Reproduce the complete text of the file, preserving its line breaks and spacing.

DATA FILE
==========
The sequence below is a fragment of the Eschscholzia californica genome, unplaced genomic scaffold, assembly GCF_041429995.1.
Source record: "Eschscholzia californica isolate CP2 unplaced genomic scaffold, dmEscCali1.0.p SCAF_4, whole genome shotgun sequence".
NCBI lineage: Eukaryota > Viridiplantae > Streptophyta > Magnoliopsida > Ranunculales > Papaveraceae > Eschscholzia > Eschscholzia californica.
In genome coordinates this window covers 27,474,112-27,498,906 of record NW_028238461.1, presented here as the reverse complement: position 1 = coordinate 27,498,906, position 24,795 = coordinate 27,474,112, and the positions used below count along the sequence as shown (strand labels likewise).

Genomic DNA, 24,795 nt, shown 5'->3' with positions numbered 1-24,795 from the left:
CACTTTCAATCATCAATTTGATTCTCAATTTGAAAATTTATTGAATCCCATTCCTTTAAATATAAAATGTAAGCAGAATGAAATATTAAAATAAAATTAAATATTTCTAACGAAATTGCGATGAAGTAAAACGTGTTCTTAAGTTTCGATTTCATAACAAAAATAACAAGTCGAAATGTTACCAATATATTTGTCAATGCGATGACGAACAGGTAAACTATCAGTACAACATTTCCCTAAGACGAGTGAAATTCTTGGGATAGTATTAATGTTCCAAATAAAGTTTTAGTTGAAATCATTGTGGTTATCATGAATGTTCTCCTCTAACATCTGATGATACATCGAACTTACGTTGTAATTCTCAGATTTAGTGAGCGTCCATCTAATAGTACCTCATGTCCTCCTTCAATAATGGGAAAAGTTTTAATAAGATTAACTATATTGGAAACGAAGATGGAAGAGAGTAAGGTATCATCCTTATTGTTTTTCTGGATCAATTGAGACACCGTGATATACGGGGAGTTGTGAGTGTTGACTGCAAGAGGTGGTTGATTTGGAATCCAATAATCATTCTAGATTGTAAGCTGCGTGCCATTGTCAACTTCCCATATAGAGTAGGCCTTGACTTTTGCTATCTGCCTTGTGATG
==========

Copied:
The sequence below is a fragment of the Eschscholzia californica genome, unplaced genomic scaffold, assembly GCF_041429995.1.
Source record: "Eschscholzia californica isolate CP2 unplaced genomic scaffold, dmEscCali1.0.p SCAF_4, whole genome shotgun sequence".
NCBI lineage: Eukaryota > Viridiplantae > Streptophyta > Magnoliopsida > Ranunculales > Papaveraceae > Eschscholzia > Eschscholzia californica.
In genome coordinates this window covers 27,474,112-27,498,906 of record NW_028238461.1, presented here as the reverse complement: position 1 = coordinate 27,498,906, position 24,795 = coordinate 27,474,112, and the positions used below count along the sequence as shown (strand labels likewise).

Genomic DNA, 24,795 nt, shown 5'->3' with positions numbered 1-24,795 from the left:
CACTTTCAATCATCAATTTGATTCTCAATTTGAAAATTTATTGAATCCCATTCCTTTAAATATAAAATGTAAGCAGAATGAAATATTAAAATAAAATTAAATATTTCTAACGAAATTGCGATGAAGTAAAACGTGTTCTTAAGTTTCGATTTCATAACAAAAATAACAAGTCGAAATGTTACCAATATATTTGTCAATGCGATGACGAACAGGTAAACTATCAGTACAACATTTCCCTAAGACGAGTGAAATTCTTGGGATAGTATTAATGTTCCAAATAAAGTTTTAGTTGAAATCATTGTGGTTATCATGAATGTTCTCCTCTAACATCTGATGATACATCGAACTTACGTTGTAATTCTCAGATTTAGTGAGCGTCCATCTAATAGTACCTCATGTCCTCCTTCAATAATGGGAAAAGTTTTAATAAGATTAACTATATTGGAAACGAAGATGGAAGAGAGTAAGGTATCATCCTTATTGTTTTTCTGGATCAATTGAGACACCGTGATATACGGGGAGTTGTGAGTGTTGACTGCAAGAGGTGGTTGATTTGGAATCCAATAATCATTCTAGATTGTAAGCTGCGTGCCATTGTCAACTTCCCATATAGAGTAGGCCTTGACTTTTGCTATCTGCCTTGTGATG